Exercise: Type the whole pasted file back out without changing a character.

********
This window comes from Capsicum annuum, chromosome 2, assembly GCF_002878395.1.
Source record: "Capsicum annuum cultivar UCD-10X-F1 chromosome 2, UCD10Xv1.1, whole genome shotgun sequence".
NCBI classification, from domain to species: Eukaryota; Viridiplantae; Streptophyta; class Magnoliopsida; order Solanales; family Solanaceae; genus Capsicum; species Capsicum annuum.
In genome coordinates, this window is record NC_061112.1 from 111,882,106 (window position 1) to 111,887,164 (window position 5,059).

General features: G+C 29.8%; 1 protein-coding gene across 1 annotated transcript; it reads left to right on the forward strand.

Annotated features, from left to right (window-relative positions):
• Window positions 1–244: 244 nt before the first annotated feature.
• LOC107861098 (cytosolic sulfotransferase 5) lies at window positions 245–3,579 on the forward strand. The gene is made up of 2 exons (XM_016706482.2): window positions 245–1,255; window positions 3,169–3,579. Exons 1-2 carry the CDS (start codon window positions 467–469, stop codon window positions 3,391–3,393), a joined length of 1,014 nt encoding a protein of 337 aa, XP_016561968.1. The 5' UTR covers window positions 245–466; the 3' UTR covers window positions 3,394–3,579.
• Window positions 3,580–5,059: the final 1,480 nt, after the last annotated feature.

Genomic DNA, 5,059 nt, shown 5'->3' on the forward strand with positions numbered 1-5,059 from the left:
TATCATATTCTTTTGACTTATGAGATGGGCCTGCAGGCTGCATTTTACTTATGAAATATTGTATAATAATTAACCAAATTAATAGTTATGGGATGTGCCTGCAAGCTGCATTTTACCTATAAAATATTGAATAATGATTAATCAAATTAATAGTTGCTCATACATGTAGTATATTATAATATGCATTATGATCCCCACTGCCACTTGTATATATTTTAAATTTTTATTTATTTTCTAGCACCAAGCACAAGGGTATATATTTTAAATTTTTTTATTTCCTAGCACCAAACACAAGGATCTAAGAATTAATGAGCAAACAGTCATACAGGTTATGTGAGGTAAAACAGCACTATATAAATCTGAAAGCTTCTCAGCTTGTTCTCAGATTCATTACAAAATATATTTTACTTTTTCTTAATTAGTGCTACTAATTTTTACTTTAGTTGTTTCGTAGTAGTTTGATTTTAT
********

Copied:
This window comes from Capsicum annuum, chromosome 2, assembly GCF_002878395.1.
Source record: "Capsicum annuum cultivar UCD-10X-F1 chromosome 2, UCD10Xv1.1, whole genome shotgun sequence".
NCBI classification, from domain to species: Eukaryota; Viridiplantae; Streptophyta; class Magnoliopsida; order Solanales; family Solanaceae; genus Capsicum; species Capsicum annuum.
In genome coordinates, this window is record NC_061112.1 from 111,882,106 (window position 1) to 111,887,164 (window position 5,059).

General features: G+C 29.8%; 1 protein-coding gene across 1 annotated transcript; it reads left to right on the forward strand.

Annotated features, from left to right (window-relative positions):
• Window positions 1–244: 244 nt before the first annotated feature.
• LOC107861098 (cytosolic sulfotransferase 5) lies at window positions 245–3,579 on the forward strand. The gene is made up of 2 exons (XM_016706482.2): window positions 245–1,255; window positions 3,169–3,579. Exons 1-2 carry the CDS (start codon window positions 467–469, stop codon window positions 3,391–3,393), a joined length of 1,014 nt encoding a protein of 337 aa, XP_016561968.1. The 5' UTR covers window positions 245–466; the 3' UTR covers window positions 3,394–3,579.
• Window positions 3,580–5,059: the final 1,480 nt, after the last annotated feature.

Genomic DNA, 5,059 nt, shown 5'->3' on the forward strand with positions numbered 1-5,059 from the left:
TATCATATTCTTTTGACTTATGAGATGGGCCTGCAGGCTGCATTTTACTTATGAAATATTGTATAATAATTAACCAAATTAATAGTTATGGGATGTGCCTGCAAGCTGCATTTTACCTATAAAATATTGAATAATGATTAATCAAATTAATAGTTGCTCATACATGTAGTATATTATAATATGCATTATGATCCCCACTGCCACTTGTATATATTTTAAATTTTTATTTATTTTCTAGCACCAAGCACAAGGGTATATATTTTAAATTTTTTTATTTCCTAGCACCAAACACAAGGATCTAAGAATTAATGAGCAAACAGTCATACAGGTTATGTGAGGTAAAACAGCACTATATAAATCTGAAAGCTTCTCAGCTTGTTCTCAGATTCATTACAAAATATATTTTACTTTTTCTTAATTAGTGCTACTAATTTTTACTTTAGTTGTTTCGTAGTAGTTTGATTTTAT